For many this question was answered a long time ago when a previous iPhone (or even…Android phone) replaced their point and shoot camera. Yet, sales of more expensive cameras (DSLRs and Mirrorless systems) actually rose and then held stead for a long period of time after the release of the iPhone and similar smartphones. It was only as recent as 2014 when figures really started to drop, perhaps indicating that the greater availability of photography (thanks to the iPhone) had helped more people to take up the hobby and move on to DSLRs and other more premium cameras (that certainly happened to me). Well, in recent years that trend has certainly declined with more pros claiming that the iPhone is the only camera they need and “The best camera is the camera you have with you.” Those claims are sure to be helped by today’s iPhone 7 announcement.
Why the iPhone 7 (Plus) is huge for photography
Let’s cut to the chase, we are really talking about the iPhone 7 plus and not the 7. All the really exciting features are present here. That’s not to belittle the new improvements to the 7, the faster lens (f1.8), Optical image stabilization in the smaller size, improved flash and not to mention the new processor and sensor which is where a lot of the power of iPhone photography comes from all matter a lot (that sensor is probably going to be the most significant of all). The truth is that these are small steps. The really interesting changes all come in the Plus.
The plus adds a second, longer lens (at around 50mm) with digital bokeh in the new portrait mode. The tele lens is really going to help with taking better, less distorted portraits (a longer focal length helps to flatter someone’s appearance) as well as zoom in on the action. The artificial depth of field will help to draw greater attention to the person being photographed and replicate what previously you’d need a lot of expensive camera gear to create.
As someone who likes photography, I’ll be honest and say that shallow depth of field is overrated (and the image that Apple used to show off this new feature didn’t have the best “quality” bokeh I’ve ever seen). It can be a sign of a lazy photo. At the same time, for some reason I do really love blurry buttery backgrounds in photos caused by using a standalone camera. Previously I’d have to take extra gear with me, now I will be able to pull my phone out of my pocket and shoot away.
More genres of photography open up
One of the biggest changes about this feature is it appeals to a type of photography that was previously neglected on the iPhone. Portraits. That’s not to say you couldn’t take a good portrait on the iPhone, there are great examples out there, but often you had to use an attachable lens and make the most of your surroundings. This new dual lens system looks to be a significant step forward. Personally, the idea of using an attachable lens on top of the 56mm tele lens for a 112mm lens sounds amazing to me and I can’t wait to see what companies like Moment come out with.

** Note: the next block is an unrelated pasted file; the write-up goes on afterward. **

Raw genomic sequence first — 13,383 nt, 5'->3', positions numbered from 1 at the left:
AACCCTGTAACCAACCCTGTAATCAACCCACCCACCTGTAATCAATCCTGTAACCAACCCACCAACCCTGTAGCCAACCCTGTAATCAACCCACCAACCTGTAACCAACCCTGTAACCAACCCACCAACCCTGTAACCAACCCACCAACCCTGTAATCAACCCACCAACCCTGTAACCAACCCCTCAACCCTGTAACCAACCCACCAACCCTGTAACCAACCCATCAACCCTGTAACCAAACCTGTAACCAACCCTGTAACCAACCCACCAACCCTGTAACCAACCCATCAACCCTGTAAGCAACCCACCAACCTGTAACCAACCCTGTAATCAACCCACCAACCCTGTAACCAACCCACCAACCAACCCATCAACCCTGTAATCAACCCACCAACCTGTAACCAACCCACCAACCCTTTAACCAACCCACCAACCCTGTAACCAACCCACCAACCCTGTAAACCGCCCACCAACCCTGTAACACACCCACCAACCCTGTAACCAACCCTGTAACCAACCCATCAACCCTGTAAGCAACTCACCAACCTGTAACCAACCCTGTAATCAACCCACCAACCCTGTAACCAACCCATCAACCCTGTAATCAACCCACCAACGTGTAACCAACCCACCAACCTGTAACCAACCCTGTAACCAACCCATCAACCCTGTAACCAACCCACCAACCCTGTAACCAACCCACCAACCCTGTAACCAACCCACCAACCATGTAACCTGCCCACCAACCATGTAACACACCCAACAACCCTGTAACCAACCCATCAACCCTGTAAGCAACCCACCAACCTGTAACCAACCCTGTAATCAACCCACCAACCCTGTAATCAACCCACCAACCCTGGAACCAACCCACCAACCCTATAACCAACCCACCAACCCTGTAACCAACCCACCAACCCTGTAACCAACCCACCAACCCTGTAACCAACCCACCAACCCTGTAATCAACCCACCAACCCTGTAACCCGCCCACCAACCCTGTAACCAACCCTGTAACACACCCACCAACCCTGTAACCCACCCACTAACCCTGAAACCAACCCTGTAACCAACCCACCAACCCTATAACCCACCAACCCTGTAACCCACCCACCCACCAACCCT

The iPhone 7 Plus may well replace my camera
I have two wonderful cameras, a Fuji x100t that I use to shoot street photography with and an Olympus OM-D EM-1 that I use for more portraits and other styles. I still take photos with my iPhone 5s though as it is always with me and can be quickly taken out at situations where I couldn’t get my other camera out in time.
I have held off using a mobile phone for street photography before because
- Battery life is an issue
- The focal length isn’t my favourite
- I don’t like not having a viewfinder
- It’s not great in low light
- having a dedicated button is useful
- It wasn’t great for portraits on the street
However, the benefits of being more discrete, always having it on me, instantly sharable images, and potentially a more adaptable camera all in my pocket make it look like a great alternative. When you throw in some of the amazing accessories that can help extend the power of the iPhone. The iPhone 7 may well be a suitable replacement camera for anyone.
Could it replace a professional photographers camera?
It really depends on what the photographer genre was and what they specifically needed. Street photography has been open ground for the iPhone for a long time as it favours small cameras and image quality isn’t the top priority. Similarly travel photography can benefit from having a small camera on the go as you’ll get places others wouldn’t. However, portraits, fashion and large scale images are areas the iPhone hasn’t gone into. While these changes make great strides towards some of these areas, it still won’t be able to fill the needs of some photographers work. The fashion photographer who needs to send at least a 20 megapixel image of a model will have to wait…but this list is getting smaller and smaller.
The iPhone hasn’t killed the camera market completely…but it’s getting closer.